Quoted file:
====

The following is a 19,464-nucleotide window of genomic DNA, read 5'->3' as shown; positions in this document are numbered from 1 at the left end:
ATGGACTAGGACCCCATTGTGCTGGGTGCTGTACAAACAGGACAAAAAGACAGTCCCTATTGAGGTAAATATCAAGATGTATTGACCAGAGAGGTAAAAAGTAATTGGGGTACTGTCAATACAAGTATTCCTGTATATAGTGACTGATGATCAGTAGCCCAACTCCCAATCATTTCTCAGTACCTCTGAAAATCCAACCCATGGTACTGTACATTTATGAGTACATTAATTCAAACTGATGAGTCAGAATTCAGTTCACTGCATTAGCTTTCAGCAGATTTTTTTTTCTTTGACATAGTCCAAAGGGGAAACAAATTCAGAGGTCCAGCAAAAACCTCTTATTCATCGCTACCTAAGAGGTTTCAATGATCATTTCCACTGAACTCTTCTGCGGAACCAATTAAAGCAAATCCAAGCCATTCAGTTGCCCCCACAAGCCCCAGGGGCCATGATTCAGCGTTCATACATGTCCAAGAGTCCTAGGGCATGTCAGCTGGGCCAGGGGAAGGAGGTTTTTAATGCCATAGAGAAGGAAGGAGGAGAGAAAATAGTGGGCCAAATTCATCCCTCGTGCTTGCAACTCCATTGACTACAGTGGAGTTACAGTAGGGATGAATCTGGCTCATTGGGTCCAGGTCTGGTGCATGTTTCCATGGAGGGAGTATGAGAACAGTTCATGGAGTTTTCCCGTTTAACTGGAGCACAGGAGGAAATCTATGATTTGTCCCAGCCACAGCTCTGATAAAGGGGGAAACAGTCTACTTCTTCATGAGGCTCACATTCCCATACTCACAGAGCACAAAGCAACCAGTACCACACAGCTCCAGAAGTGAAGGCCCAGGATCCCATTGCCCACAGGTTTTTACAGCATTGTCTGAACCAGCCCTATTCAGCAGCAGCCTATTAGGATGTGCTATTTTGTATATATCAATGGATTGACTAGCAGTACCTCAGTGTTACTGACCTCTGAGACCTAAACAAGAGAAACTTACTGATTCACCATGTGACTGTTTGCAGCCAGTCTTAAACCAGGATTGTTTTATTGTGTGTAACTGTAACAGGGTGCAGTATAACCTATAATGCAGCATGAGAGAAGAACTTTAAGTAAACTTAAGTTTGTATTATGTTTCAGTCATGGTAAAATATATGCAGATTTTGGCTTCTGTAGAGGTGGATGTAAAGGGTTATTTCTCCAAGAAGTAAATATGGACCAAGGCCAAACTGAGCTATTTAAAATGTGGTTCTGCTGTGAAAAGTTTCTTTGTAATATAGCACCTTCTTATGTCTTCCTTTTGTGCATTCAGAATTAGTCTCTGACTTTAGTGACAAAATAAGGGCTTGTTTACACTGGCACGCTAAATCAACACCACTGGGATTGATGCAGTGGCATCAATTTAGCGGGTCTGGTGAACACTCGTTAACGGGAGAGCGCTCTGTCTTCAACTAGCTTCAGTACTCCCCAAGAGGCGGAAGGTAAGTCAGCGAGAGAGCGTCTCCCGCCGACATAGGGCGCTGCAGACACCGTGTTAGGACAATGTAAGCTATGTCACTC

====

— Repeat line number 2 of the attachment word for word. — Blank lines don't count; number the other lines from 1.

ATGGACTAGGACCCCATTGTGCTGGGTGCTGTACAAACAGGACAAAAAGACAGTCCCTATTGAGGTAAATATCAAGATGTATTGACCAGAGAGGTAAAAAGTAATTGGGGTACTGTCAATACAAGTATTCCTGTATATAGTGACTGATGATCAGTAGCCCAACTCCCAATCATTTCTCAGTACCTCTGAAAATCCAACCCATGGTACTGTACATTTATGAGTACATTAATTCAAACTGATGAGTCAGAATTCAGTTCACTGCATTAGCTTTCAGCAGATTTTTTTTTCTTTGACATAGTCCAAAGGGGAAACAAATTCAGAGGTCCAGCAAAAACCTCTTATTCATCGCTACCTAAGAGGTTTCAATGATCATTTCCACTGAACTCTTCTGCGGAACCAATTAAAGCAAATCCAAGCCATTCAGTTGCCCCCACAAGCCCCAGGGGCCATGATTCAGCGTTCATACATGTCCAAGAGTCCTAGGGCATGTCAGCTGGGCCAGGGGAAGGAGGTTTTTAATGCCATAGAGAAGGAAGGAGGAGAGAAAATAGTGGGCCAAATTCATCCCTCGTGCTTGCAACTCCATTGACTACAGTGGAGTTACAGTAGGGATGAATCTGGCTCATTGGGTCCAGGTCTGGTGCATGTTTCCATGGAGGGAGTATGAGAACAGTTCATGGAGTTTTCCCGTTTAACTGGAGCACAGGAGGAAATCTATGATTTGTCCCAGCCACAGCTCTGATAAAGGGGGAAACAGTCTACTTCTTCATGAGGCTCACATTCCCATACTCACAGAGCACAAAGCAACCAGTACCACACAGCTCCAGAAGTGAAGGCCCAGGATCCCATTGCCCACAGGTTTTTACAGCATTGTCTGAACCAGCCCTATTCAGCAGCAGCCTATTAGGATGTGCTATTTTGTATATATCAATGGATTGACTAGCAGTACCTCAGTGTTACTGACCTCTGAGACCTAAACAAGAGAAACTTACTGATTCACCATGTGACTGTTTGCAGCCAGTCTTAAACCAGGATTGTTTTATTGTGTGTAACTGTAACAGGGTGCAGTATAACCTATAATGCAGCATGAGAGAAGAACTTTAAGTAAACTTAAGTTTGTATTATGTTTCAGTCATGGTAAAATATATGCAGATTTTGGCTTCTGTAGAGGTGGATGTAAAGGGTTATTTCTCCAAGAAGTAAATATGGACCAAGGCCAAACTGAGCTATTTAAAATGTGGTTCTGCTGTGAAAAGTTTCTTTGTAATATAGCACCTTCTTATGTCTTCCTTTTGTGCATTCAGAATTAGTCTCTGACTTTAGTGACAAAATAAGGGCTTGTTTACACTGGCACGCTAAATCAACACCACTGGGATTGATGCAGTGGCATCAATTTAGCGGGTCTGGTGAACACTCGTTAACGGGAGAGCGCTCTGTCTTCAACTAGCTTCAGTACTCCCCAAGAGGCGGAAGGTAAGTCAGCGAGAGAGCGTCTCCCGCCGACATAGGGCGCTGCAGACACCGTGTTAGGACAATGTAAGCTATGTCACTC